There was a really interesting article in the AFR today about working hours. Quoting extensively from Mark Wooden (who among other things, is in charge of the Hilda Survey) it suggests that Australians don’t actually work the longest hours in the world (as is so often quoted because of an OECD survey about working hours).
Because each country has its own methodology for determining working hours, and, in particular, some ask the employees, and some ask the employers, the numbers in different countries just aren’t comparable.
So in Japan, when you ask the employer, you are quoted the standard working hours – 8 hour days, I suppose. And here, when you ask the employee, they quote often quite a big number, because working long hours is becoming a sign of virtue sometimes.
According to Wooden (I couldn’t find an actual paper on his website about this), working hours in Australia for full time employees have actually been reducing in the last few years.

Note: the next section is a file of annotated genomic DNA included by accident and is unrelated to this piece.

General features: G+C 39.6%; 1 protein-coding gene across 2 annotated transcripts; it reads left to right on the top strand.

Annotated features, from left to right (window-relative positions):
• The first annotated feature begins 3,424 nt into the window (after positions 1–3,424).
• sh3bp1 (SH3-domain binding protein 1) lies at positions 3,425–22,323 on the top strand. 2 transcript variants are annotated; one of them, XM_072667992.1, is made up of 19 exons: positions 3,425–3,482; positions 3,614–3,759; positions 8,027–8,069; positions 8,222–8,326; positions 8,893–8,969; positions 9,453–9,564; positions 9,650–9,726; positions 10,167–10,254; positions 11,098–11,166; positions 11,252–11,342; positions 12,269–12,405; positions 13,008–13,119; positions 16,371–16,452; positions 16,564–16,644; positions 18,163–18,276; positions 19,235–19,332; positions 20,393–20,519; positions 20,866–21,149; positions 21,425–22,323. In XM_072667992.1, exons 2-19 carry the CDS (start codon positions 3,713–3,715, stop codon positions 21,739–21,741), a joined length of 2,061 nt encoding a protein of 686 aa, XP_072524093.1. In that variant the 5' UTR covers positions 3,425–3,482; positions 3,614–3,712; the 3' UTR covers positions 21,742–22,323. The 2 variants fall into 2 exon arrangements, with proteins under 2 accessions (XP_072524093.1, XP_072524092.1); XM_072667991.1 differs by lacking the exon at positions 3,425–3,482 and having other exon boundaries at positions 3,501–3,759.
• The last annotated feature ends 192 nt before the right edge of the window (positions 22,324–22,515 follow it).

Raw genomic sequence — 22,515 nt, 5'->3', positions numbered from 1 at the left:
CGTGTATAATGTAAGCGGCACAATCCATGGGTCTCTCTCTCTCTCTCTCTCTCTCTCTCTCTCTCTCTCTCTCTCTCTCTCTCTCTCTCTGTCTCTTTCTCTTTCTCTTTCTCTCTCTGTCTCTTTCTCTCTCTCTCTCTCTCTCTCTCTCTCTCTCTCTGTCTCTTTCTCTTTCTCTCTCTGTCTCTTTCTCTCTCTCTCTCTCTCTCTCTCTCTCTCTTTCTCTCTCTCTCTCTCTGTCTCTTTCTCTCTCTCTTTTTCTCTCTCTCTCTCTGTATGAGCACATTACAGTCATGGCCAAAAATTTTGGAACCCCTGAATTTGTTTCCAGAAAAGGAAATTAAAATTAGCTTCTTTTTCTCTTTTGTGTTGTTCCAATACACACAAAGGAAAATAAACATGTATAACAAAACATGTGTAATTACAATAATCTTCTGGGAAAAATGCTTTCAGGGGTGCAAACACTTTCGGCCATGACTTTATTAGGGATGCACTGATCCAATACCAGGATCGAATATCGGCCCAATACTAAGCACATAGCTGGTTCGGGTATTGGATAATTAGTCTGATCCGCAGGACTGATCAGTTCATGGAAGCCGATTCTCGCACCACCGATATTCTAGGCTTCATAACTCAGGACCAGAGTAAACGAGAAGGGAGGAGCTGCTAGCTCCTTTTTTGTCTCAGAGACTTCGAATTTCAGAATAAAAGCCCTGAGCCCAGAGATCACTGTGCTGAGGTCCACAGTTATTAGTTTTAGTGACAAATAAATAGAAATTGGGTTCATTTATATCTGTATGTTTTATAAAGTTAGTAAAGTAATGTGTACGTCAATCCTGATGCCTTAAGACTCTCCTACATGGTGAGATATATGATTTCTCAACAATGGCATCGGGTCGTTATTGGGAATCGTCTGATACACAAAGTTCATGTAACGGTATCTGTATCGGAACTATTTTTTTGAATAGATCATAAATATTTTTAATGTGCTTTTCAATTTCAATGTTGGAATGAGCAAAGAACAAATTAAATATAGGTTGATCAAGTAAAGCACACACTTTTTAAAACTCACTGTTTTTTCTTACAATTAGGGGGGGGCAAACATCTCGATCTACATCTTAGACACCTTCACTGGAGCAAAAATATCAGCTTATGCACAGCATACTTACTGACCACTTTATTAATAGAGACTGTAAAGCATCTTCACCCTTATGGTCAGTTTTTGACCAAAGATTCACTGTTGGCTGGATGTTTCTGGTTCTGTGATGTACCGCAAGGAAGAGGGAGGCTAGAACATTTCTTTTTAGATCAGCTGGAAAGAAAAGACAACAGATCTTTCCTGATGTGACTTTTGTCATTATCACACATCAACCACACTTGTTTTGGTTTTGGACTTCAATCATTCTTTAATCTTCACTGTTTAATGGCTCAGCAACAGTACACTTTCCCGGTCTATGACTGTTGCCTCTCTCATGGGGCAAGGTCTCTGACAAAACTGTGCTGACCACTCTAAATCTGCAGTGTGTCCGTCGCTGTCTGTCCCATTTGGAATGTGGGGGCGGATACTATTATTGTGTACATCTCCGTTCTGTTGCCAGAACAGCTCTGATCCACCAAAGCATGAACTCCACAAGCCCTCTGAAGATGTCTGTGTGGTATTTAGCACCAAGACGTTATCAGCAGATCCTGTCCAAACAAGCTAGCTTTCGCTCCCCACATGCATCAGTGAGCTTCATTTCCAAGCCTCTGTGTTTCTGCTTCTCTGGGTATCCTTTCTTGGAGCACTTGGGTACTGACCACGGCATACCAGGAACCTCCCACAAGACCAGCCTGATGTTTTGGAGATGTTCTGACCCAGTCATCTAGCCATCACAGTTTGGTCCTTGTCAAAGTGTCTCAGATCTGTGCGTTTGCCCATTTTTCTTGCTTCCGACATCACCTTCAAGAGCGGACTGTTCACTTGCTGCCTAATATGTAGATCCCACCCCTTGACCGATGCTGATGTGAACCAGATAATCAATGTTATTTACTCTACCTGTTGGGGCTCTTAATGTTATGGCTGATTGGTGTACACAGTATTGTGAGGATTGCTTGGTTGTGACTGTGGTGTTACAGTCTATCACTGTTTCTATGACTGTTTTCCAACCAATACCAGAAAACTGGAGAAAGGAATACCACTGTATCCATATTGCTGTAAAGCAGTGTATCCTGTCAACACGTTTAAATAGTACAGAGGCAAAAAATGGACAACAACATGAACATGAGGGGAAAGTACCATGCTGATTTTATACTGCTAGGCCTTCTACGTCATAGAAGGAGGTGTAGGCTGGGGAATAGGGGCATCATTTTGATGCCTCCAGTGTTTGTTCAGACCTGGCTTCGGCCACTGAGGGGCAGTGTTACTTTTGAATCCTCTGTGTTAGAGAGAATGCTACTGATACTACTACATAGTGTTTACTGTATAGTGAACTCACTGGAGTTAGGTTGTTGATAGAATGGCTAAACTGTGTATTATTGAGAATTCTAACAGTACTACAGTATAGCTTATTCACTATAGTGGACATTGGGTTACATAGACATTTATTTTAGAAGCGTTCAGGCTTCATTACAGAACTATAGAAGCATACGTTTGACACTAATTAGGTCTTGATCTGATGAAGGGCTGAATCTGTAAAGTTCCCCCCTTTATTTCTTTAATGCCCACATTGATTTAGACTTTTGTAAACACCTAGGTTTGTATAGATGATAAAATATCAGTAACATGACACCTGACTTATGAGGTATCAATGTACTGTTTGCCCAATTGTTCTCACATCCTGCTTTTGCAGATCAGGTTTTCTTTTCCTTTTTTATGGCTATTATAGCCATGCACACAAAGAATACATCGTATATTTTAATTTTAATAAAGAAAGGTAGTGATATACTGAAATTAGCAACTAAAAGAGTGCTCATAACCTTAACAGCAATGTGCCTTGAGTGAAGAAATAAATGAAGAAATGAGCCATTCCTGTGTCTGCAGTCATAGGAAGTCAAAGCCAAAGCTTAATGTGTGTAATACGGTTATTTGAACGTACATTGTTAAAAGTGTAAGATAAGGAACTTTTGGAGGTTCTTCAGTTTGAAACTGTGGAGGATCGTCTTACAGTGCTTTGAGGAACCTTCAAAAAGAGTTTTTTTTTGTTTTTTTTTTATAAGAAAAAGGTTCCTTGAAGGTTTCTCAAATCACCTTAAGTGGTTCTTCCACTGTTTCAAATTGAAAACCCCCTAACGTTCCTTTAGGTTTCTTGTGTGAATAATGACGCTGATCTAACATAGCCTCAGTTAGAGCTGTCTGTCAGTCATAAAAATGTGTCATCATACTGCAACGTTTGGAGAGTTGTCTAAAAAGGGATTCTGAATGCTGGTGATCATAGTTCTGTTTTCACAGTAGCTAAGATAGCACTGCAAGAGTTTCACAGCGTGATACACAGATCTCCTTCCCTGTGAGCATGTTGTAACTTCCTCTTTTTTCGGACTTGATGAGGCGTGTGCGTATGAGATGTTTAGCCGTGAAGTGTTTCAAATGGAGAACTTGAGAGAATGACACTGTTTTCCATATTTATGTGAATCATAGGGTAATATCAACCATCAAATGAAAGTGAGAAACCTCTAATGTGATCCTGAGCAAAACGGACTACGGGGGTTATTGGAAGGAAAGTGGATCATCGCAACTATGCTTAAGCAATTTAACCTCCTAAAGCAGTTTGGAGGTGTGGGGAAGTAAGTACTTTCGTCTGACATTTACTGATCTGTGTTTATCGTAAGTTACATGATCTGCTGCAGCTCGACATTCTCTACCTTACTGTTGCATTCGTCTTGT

I think that the average masks some nasty trends, though. It depends how you define full-time employees, but compared with the industry I started in 20 years ago, there are people working much longer hours than anyone then, but also an increasing number of people who are happily working 4 days a week, or contracting on and off and spending time at home.
I’d love to be able to find a real comparison; based on my experience of working in London, and E’s experience of doing a lot of travelling to the US on business, I reckon that in comparable jobs, Australians do actually work longer hours. In London, hardly anyone gets in before 9, 10 is sometimes acceptable, and although they work later in the evening, not by as much as they miss in the morning.
But all that is anecdotal, of course.